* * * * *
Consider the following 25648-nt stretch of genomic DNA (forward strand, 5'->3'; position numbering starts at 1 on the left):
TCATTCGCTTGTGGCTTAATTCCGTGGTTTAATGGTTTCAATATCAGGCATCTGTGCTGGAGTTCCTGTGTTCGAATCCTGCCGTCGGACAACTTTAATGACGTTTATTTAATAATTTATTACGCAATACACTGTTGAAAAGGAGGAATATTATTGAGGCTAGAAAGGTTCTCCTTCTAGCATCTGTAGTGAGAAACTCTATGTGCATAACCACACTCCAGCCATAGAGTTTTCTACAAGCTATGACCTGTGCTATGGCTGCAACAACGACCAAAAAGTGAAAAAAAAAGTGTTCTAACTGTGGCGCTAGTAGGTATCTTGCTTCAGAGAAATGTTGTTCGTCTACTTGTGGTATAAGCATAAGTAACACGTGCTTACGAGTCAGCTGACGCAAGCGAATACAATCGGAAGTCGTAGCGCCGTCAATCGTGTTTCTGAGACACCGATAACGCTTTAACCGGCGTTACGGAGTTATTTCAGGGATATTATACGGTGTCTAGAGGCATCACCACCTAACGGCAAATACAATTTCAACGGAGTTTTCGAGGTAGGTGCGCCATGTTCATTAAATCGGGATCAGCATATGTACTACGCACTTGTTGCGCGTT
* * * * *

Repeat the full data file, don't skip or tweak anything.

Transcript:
Consider the following 25648-nt stretch of genomic DNA (forward strand, 5'->3'; position numbering starts at 1 on the left):
TCATTCGCTTGTGGCTTAATTCCGTGGTTTAATGGTTTCAATATCAGGCATCTGTGCTGGAGTTCCTGTGTTCGAATCCTGCCGTCGGACAACTTTAATGACGTTTATTTAATAATTTATTACGCAATACACTGTTGAAAAGGAGGAATATTATTGAGGCTAGAAAGGTTCTCCTTCTAGCATCTGTAGTGAGAAACTCTATGTGCATAACCACACTCCAGCCATAGAGTTTTCTACAAGCTATGACCTGTGCTATGGCTGCAACAACGACCAAAAAGTGAAAAAAAAAGTGTTCTAACTGTGGCGCTAGTAGGTATCTTGCTTCAGAGAAATGTTGTTCGTCTACTTGTGGTATAAGCATAAGTAACACGTGCTTACGAGTCAGCTGACGCAAGCGAATACAATCGGAAGTCGTAGCGCCGTCAATCGTGTTTCTGAGACACCGATAACGCTTTAACCGGCGTTACGGAGTTATTTCAGGGATATTATACGGTGTCTAGAGGCATCACCACCTAACGGCAAATACAATTTCAACGGAGTTTTCGAGGTAGGTGCGCCATGTTCATTAAATCGGGATCAGCATATGTACTACGCACTTGTTGCGCGTT